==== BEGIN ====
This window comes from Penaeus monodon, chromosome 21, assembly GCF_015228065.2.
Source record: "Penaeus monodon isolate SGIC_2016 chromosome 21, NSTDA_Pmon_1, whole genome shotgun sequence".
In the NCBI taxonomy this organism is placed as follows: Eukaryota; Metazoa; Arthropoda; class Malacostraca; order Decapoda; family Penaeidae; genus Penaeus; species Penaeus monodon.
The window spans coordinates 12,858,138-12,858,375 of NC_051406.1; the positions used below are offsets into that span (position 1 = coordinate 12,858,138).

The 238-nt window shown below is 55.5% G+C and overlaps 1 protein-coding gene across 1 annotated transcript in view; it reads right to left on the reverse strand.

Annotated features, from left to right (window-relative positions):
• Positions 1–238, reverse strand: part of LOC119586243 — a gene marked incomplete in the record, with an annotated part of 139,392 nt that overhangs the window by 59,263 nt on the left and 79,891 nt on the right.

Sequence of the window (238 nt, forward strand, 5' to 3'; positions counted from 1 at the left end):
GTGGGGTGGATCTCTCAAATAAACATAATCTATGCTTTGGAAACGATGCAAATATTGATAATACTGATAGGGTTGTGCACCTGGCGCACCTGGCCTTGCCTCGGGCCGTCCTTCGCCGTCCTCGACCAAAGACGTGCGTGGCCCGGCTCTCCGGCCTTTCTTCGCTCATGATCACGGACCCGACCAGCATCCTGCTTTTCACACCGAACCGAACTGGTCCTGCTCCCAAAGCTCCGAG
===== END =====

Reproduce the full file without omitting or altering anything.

This window comes from Penaeus monodon, chromosome 21, assembly GCF_015228065.2.
Source record: "Penaeus monodon isolate SGIC_2016 chromosome 21, NSTDA_Pmon_1, whole genome shotgun sequence".
In the NCBI taxonomy this organism is placed as follows: Eukaryota; Metazoa; Arthropoda; class Malacostraca; order Decapoda; family Penaeidae; genus Penaeus; species Penaeus monodon.
The window spans coordinates 12,858,138-12,858,375 of NC_051406.1; the positions used below are offsets into that span (position 1 = coordinate 12,858,138).

The 238-nt window shown below is 55.5% G+C and overlaps 1 protein-coding gene across 1 annotated transcript in view; it reads right to left on the reverse strand.

Annotated features, from left to right (window-relative positions):
• Positions 1–238, reverse strand: part of LOC119586243 — a gene marked incomplete in the record, with an annotated part of 139,392 nt that overhangs the window by 59,263 nt on the left and 79,891 nt on the right.

Sequence of the window (238 nt, forward strand, 5' to 3'; positions counted from 1 at the left end):
GTGGGGTGGATCTCTCAAATAAACATAATCTATGCTTTGGAAACGATGCAAATATTGATAATACTGATAGGGTTGTGCACCTGGCGCACCTGGCCTTGCCTCGGGCCGTCCTTCGCCGTCCTCGACCAAAGACGTGCGTGGCCCGGCTCTCCGGCCTTTCTTCGCTCATGATCACGGACCCGACCAGCATCCTGCTTTTCACACCGAACCGAACTGGTCCTGCTCCCAAAGCTCCGAG